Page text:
The Swiss army knive is often seen as one of the ultimate tool, while the only thing that is really great that you have an immense collection of mediocre tools. So in every situation your Swiss army knife can help you, not in the best way, it is not the top tool, though it is suffient. However if you wanted to one specific thing really well, you would most likely to go for a more specialized tool.
Same goes for software there is currently so much software around and especially in the social networking and collaboration space it doesn’t seem that vendors decide to be really good in one thing, but tend to think to build a multitude of features in all of their products. It is becoming a feature bonanza, without being really good in something..
The latest trend is for these kind of products to turn them selves in a ‘platform’ on which you can extend your on feature set. And of course it is nice to have a good platform with tons of features, however if you want to do something really well, you can’t since you have a platform with mediocre functionality, not the excellent functionality you need for that specific thing you want to do.
And then there is the rise of the niche software. Often services that are really great in one or two things and they are building on this to be even better. A trend that makes more sense, since there are not so many vendors that can service the complete world, however there are many who can be really great in doing 1 or 2 things right. Niche markets are (nearly) as profitable as mass markets for vendors.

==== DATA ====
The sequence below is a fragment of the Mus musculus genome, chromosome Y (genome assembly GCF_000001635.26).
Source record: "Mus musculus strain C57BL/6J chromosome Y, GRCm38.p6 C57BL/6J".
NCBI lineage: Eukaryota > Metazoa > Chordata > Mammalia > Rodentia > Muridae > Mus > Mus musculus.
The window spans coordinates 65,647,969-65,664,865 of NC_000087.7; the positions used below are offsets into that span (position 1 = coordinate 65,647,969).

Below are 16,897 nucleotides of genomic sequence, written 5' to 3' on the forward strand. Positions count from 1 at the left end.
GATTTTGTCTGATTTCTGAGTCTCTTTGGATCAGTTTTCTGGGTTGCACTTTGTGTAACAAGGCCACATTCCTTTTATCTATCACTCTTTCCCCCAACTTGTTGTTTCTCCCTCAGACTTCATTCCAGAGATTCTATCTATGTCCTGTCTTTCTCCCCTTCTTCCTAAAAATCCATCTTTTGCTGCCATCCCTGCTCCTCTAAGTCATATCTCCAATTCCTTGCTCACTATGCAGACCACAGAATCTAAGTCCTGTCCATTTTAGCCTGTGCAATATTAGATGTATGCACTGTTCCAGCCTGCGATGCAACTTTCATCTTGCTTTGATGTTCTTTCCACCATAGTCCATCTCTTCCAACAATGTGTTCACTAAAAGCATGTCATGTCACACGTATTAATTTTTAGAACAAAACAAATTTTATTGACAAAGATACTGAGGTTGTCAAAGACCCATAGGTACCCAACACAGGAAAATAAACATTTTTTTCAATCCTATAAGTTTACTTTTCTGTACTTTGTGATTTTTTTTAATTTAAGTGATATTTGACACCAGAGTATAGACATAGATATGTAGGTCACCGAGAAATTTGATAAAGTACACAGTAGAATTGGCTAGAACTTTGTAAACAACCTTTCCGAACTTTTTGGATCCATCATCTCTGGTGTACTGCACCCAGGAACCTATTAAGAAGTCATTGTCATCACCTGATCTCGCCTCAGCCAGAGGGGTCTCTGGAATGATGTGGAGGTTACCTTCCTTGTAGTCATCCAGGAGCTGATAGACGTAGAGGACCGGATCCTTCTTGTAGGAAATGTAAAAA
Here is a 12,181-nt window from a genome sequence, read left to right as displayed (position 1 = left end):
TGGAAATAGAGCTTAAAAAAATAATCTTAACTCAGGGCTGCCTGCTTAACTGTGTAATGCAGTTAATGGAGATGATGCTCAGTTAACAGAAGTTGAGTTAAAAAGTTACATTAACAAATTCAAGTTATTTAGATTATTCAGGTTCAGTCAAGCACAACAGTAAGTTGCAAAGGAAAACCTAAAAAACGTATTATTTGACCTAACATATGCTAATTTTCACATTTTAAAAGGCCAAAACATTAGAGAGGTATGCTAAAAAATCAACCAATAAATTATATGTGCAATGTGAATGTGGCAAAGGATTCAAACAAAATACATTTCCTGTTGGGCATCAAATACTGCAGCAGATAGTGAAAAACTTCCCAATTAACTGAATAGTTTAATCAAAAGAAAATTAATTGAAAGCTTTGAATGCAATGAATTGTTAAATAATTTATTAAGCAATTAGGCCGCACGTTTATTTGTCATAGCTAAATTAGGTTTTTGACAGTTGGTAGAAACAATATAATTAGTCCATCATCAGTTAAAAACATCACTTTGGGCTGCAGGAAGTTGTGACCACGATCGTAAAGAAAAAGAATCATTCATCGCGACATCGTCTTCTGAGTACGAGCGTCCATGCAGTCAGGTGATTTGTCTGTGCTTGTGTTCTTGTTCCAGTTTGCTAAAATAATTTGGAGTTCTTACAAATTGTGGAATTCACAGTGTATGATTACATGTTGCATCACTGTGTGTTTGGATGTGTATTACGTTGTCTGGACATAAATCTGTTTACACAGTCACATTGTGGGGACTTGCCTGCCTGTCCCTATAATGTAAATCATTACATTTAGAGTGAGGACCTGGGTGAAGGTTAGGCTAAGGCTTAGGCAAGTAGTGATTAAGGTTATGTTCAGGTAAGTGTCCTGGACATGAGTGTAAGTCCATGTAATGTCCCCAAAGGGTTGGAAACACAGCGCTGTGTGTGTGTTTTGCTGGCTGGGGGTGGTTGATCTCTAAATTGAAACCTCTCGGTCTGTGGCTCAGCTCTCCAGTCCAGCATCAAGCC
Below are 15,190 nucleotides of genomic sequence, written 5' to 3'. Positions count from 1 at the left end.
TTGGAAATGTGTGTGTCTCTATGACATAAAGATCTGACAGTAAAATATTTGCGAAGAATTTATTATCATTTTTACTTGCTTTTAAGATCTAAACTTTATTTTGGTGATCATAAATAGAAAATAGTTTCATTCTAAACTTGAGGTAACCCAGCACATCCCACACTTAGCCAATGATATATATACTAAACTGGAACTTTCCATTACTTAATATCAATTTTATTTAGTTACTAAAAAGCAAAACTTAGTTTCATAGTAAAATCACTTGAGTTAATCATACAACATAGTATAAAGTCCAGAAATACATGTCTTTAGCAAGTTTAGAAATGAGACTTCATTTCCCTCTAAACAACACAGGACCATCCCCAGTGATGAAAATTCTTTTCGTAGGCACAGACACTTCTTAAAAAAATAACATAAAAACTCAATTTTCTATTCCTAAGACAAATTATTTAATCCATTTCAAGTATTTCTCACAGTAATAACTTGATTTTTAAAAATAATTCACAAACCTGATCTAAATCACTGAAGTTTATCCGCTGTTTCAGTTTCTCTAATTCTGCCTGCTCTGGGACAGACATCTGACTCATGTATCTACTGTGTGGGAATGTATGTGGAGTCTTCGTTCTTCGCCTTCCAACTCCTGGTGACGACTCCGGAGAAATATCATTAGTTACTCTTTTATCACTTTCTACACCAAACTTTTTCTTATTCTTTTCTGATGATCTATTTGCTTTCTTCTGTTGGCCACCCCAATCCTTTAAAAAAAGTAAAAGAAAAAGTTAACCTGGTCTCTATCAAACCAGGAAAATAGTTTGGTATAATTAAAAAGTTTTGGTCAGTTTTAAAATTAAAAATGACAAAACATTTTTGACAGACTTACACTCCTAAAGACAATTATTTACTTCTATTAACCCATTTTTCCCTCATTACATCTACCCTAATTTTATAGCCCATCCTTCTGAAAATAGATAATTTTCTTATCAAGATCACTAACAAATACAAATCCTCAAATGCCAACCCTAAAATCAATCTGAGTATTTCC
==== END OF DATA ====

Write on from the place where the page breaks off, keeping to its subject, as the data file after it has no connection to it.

So why not go for a few tools which are really great at the things they should do. These kind of tools have a certain line of thinking and support exactly that, nothing more nothing but just really good in the thing they are designed for. You can do with less features, you don’t need tooling that is trying to be everything for everybody, you need something that is really good in supporting you and your team in exactly the one or two things you do.
More tools shouldn’t be a nightmare
Having a multitude of tools shouldn’t be a nightmare, though somethings you should have arranged to deliver a good user experience is at least single sign on (you don’t want to pester your users with tons of signs and passwords to remember) and a good federated search that enables you to have one place to go to and get the information you want.
The last one can also replaced by a social networking solution which is more less the social glue between people and systems and which a often outperforming the traditional internal searches since humans are able to interpret information in a different way machines do, plus humans often have an extra bit of context.
Do not strive for mediocrity by using tools that pretend to be everything for everybody. Use the tools that are really great in the things you need, use the trend of nichefication to service your needs in the best way, instead of ending up using a Swiss army knife to chop down a tree.